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Physically active job ideas?
August 6, 2012 2:50 PM   Subscribe

What are some jobs that I could do in Toronto that would keep me physically active (more than just walking a lot) without requiring going to college?

Here's what I've brainstormed so far and what I think about it:

- Construction: I have a back injury and I think this would be a little too hard labour (although otherwise I am in good shape) and also potential air quality issues
- Landscaping: I am allergic to cut grass otherwise I would like this
- Cleaning: air quality issues from constantly being around dust and cleaning products, which I am sensitive to
- Doggy Daycare / Dog Walking: I would love this and I have applied to a bunch of places
- Film industry production assistant type guy: ?
- Working with kids: I have no experience with this but it could be good theoretically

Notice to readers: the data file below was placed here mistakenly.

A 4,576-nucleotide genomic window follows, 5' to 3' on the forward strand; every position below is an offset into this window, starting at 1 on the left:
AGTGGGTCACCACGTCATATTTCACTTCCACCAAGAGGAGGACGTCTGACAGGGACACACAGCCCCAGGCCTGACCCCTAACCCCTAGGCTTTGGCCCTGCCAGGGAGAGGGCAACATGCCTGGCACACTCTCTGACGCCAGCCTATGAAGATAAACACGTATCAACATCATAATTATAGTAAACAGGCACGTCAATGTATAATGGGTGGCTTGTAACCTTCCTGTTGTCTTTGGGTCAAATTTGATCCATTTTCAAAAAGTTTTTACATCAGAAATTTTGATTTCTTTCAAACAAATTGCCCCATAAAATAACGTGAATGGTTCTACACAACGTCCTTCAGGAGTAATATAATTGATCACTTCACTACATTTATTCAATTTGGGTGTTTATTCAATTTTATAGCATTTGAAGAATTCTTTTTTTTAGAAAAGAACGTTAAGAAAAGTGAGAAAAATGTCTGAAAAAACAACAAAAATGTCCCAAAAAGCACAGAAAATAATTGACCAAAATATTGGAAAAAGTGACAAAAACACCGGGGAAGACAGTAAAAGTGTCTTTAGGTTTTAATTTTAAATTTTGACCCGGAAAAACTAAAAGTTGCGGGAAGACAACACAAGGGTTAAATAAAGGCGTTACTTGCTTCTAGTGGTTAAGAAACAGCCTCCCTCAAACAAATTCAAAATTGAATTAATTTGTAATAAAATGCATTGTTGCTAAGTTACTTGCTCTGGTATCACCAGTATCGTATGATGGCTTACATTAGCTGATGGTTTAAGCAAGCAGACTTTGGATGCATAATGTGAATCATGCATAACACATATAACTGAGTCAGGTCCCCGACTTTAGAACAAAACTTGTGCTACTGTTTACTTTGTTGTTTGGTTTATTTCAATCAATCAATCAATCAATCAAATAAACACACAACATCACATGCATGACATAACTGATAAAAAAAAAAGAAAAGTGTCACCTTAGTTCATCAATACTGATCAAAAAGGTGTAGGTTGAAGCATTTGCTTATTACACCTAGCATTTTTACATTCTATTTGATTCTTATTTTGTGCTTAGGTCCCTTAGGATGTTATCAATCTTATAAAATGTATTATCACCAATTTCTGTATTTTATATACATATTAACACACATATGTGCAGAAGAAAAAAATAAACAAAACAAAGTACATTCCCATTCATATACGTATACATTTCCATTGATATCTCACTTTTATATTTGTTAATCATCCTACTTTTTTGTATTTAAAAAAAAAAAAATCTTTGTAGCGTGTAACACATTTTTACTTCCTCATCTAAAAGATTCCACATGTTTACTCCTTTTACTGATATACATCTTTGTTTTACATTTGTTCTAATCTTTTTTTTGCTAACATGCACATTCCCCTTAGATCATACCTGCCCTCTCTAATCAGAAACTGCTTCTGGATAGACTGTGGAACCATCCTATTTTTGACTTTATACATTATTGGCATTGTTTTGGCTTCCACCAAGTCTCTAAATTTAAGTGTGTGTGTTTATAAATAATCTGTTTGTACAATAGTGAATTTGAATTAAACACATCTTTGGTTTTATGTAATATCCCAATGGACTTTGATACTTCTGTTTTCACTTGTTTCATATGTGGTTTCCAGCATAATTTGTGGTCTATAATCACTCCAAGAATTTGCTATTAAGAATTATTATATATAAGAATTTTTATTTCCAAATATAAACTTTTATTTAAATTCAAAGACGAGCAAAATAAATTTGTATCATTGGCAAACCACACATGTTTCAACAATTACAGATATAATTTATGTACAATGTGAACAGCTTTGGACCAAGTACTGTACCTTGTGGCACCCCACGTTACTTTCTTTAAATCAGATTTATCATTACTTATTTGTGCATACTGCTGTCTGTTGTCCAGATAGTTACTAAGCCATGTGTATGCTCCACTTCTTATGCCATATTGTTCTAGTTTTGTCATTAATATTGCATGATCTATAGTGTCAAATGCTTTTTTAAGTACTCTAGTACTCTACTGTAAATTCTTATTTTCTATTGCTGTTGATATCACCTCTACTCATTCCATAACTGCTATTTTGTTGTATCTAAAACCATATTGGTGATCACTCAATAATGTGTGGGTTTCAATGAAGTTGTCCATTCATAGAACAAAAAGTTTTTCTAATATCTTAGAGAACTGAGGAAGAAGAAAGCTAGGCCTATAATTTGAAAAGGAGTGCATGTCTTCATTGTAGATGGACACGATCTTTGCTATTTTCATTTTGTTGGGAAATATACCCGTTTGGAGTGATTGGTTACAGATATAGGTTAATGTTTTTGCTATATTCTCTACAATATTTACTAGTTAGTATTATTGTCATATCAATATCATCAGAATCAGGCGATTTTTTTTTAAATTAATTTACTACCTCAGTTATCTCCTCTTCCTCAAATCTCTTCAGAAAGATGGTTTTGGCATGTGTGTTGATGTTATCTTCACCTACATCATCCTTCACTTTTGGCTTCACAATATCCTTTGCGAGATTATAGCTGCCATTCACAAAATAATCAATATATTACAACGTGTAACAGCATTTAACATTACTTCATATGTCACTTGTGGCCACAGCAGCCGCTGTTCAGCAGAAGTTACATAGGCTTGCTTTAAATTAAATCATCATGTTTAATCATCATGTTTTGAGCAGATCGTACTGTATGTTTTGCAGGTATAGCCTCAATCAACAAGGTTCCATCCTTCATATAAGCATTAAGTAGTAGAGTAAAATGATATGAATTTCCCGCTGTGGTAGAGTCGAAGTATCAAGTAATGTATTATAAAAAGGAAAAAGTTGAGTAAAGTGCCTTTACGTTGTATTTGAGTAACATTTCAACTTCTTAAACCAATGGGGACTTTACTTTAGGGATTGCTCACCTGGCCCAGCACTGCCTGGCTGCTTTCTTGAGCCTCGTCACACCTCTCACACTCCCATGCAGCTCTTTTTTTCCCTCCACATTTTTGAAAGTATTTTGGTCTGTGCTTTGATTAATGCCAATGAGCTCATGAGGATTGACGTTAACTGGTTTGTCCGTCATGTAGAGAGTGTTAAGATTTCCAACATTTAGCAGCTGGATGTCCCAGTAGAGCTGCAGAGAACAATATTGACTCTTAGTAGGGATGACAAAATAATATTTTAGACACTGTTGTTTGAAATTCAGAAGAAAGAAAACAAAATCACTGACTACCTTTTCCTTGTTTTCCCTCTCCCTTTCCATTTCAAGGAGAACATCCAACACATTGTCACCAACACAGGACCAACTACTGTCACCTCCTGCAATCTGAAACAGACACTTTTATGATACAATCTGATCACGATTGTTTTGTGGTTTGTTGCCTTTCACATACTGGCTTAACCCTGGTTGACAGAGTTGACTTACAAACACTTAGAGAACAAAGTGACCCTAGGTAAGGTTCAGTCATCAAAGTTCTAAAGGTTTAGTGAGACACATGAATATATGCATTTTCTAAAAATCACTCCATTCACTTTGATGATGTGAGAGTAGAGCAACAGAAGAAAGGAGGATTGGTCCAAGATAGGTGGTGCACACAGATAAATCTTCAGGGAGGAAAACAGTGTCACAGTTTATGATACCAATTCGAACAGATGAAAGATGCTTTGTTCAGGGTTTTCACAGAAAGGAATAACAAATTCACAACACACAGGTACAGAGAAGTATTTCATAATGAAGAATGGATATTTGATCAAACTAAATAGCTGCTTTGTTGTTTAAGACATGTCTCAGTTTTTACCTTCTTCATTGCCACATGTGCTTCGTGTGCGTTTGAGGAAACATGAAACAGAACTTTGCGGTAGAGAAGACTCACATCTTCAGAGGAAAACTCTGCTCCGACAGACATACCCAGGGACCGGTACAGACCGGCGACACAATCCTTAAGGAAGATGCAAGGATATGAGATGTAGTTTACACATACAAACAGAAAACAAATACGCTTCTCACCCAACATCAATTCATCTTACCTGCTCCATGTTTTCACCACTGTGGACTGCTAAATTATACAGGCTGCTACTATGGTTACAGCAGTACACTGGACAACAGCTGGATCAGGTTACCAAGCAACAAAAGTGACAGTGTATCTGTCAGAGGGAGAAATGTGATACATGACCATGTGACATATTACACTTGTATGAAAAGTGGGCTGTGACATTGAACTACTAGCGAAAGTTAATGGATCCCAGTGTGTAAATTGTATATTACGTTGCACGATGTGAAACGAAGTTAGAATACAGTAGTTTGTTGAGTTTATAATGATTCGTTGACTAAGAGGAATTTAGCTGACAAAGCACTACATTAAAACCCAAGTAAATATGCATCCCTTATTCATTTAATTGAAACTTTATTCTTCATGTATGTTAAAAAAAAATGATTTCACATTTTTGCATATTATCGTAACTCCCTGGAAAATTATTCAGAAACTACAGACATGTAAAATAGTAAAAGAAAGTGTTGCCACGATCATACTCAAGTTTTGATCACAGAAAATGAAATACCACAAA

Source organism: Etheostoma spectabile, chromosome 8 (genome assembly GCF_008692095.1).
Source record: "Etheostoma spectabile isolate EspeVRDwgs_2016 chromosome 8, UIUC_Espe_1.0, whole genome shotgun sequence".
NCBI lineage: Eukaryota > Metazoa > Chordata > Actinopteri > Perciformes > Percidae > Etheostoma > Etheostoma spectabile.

- Personal Trainer: probably not as much exercise for myself vs the client and I would find this very tedious
- Bike Courier: nope.

If anyone has any ideas for things that I missed, or construction type ideas that will steer me clear of being around a lot of dust and other nasty things to inhale yet still keep me using all four limbs, I'm all ears!

My two main issues are with air quality and my back injury: as long as I will have the option to grab a seat once in a while: being on my feet the whole day would not work. I need some sitting with my standing.
posted by GleepGlop to Work & Money (18 answers total) 4 users marked this as a favorite
 
Tour guide?
posted by c'mon sea legs at 2:53 PM on August 6, 2012


Delivery driver?
posted by matlock expressway at 3:03 PM on August 6, 2012


Just about anything in retail.
posted by phunniemee at 3:43 PM on August 6, 2012


Orderly or patient transport in a hospital.
posted by Requiax at 4:10 PM on August 6, 2012


If landscaping would have been an option, have you thought about carpentry/electrician/plumbing/HVAC or another skilled trade? There is a training/apprenticeship component, but no college degree and decent pay. You would have to be able to lift heavy things (like you would in landscaping). If you're willing to go a bit outside of Toronto, you could look into park ranger/forestry type jobs.
posted by fermezporte at 4:31 PM on August 6, 2012


Working in a nursery or a garden centre has much of the physicality of landscaping without the cut grass.